By Kenneth Lovett
NEW YORK DAILY NEWS
Originally Published: Monday, December 26 2011, 2:00 AM
Updated: Monday, December 26 2011, 2:00 AM
ALBANY — Looking back on a successful first year in office, Gov. Cuomo vowed to make "eye-catching" moves in 2012 — and for the first time said he is open to rolling the dice on a casino in New York City.
"Do I support casino gaming at a New York City location? . . . Yes," the governor told the Daily News in a year-end chat.
Like Assembly Speaker Sheldon Silver, Cuomo said he doesn’t want to see a casino in a densely populated part of the city, but would be open to putting one at a place like Aqueduct Racetrack in Queens, which already has a virtual casino.
Cuomo expects to call on the Legislature in his Jan. 4 State of the State address to give the first of two needed votes to a state constitutional amendment to legalize casino gambling in the state.
He stressed he is not "preselecting" New York City or any other area for possible casinos.
"I’m not excluding any locations at this time," he said, adding that establishing a casino in a part of the city "certainly can" make sense because the operation would capitalize on the massive population.
"New York City is a real location," he said. "Albany is a real location. Buffalo is a real location."
Cuomo wants the Legislature in 2012 to pass the amendment without specifying how many casinos would be authorized or where they would be located
. He would spend the year coming up with a casino plan, then finalize details in 2013 — the earliest the issue could go before the voters for a required public referendum.
He argued that the economic boost from casino gambling far outweighs the increase in crime and compulsive gambling and other social ills that critics say the industry fosters.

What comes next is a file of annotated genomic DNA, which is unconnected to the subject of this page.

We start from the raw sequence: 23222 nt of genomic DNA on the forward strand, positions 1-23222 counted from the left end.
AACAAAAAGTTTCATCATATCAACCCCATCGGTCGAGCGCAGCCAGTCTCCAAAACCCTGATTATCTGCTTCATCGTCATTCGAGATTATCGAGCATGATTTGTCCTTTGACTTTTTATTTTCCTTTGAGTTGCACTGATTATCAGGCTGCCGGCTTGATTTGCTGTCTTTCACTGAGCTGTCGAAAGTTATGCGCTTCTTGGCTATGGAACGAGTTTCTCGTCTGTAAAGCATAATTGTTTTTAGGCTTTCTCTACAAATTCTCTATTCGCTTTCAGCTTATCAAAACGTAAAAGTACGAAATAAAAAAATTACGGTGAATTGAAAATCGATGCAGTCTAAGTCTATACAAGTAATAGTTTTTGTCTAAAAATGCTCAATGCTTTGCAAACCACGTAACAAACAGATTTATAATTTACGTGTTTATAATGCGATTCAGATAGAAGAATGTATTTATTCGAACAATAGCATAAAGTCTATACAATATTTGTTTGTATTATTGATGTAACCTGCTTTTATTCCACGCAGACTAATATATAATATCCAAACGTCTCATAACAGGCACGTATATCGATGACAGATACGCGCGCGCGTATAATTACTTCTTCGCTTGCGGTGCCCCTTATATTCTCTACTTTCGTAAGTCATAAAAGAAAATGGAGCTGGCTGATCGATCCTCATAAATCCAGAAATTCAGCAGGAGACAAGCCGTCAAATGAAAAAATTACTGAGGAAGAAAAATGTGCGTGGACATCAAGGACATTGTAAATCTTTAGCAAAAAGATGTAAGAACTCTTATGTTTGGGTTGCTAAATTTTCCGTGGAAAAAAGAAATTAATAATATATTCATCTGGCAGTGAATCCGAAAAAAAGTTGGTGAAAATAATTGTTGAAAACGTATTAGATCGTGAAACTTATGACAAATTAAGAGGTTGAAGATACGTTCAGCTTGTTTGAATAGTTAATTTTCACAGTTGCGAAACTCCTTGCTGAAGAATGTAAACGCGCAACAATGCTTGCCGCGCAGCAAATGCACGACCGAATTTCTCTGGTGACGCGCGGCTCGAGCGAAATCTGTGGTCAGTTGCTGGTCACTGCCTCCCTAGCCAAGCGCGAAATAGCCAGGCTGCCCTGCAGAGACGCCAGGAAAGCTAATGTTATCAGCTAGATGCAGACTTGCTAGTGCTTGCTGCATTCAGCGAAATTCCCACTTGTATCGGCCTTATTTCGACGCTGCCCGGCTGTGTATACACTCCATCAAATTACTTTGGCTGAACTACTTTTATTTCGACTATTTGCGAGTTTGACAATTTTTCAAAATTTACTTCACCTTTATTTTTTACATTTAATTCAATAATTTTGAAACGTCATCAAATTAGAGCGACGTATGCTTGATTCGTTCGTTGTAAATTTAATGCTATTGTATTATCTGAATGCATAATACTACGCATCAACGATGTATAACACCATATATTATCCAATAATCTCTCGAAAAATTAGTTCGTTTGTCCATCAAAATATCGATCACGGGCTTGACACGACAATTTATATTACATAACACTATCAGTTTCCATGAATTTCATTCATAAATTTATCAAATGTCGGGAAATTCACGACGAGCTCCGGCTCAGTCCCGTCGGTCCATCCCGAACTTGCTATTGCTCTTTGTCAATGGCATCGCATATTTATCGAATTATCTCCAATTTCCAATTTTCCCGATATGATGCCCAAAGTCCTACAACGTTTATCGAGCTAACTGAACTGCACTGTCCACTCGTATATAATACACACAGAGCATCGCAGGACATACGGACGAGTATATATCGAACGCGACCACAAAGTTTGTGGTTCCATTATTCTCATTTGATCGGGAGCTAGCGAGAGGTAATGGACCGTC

During the wide-ranging interview, Cuomo reflected proudly on his accomplishments in his freshman year as governor — legalization of gay marriage, the creation of the state’s first property tax cap, a new ethics reform law and an on-time budget that cut state spending.
And while he went back on a no-new-taxes pledge earlier this month by supporting a hike on the rich, he coupled it with a modest tax cut for the middle class.
The freshman Democrat spoke of a newfound spirit of bipartisanship in the Legislature, something he has repeatedly contrasted with the gridlock in Washington. His powerful performance this past year has fueled speculation of a 2016 White House campaign, but Cuomo insisted he never even thinks about running for President.
Not at all," he said. "I’ve been around too long. I’ve heard too much talk. I’ve seen the movie too many times."
Of course, his father, former Gov. Mario Cuomo, was dubbed Hamlet on the Hudson for agonizing about a waging a presidential run — and keeping a plane waiting on the tarmac as he mulled over a last-minute entry into the 1992 New Hampshire primary.
Brushing off his clashes with Mayor Bloomberg, most recently over a compromise on a bill to approve street hails for livery cabs, Cuomo described the flareups as normal "stressors in the relationship" between a governor and New York City mayor.
"We get along well; we communicate well; we communicate often," he said.
But Cuomo warned that Hizzoner may have trouble getting one of his major priorities done in Albany next year: pension reform.
While the governor has listed it is a priority, he said its fate will ultimately come down to whether the Legislature wants to buck the powerful labor unions in an election year.
"I don’t think the unions are ever going to agree to pension reform," he said.
And with the state having reached multiyear contracts this year with the two largest unions of state government workers, Cuomo admitted he has very little leverage to get them on board with a pension reform plan.
In his upcoming State of the State address, Cuomo is expected to focus on the need for job creation and the importance of rebuilding the state’s roads and bridges and of reorganizing state agencies and public authorities.
Cuomo said years of budget cuts and neglect have left the agencies in far worse shape than he imagined before taking office.
"The economy is not going to come rebounding back in a way that you can buy your way out of this problem," he said. "And by the way, you shouldn’t buy your way out of the problem — you’re going to have to manage your way out of the problem."
That said, Cuomo said not to bet on him having a sophomore slump.
"There are going to be eye-catching things next year," he vowed, playing his cards close to his vest.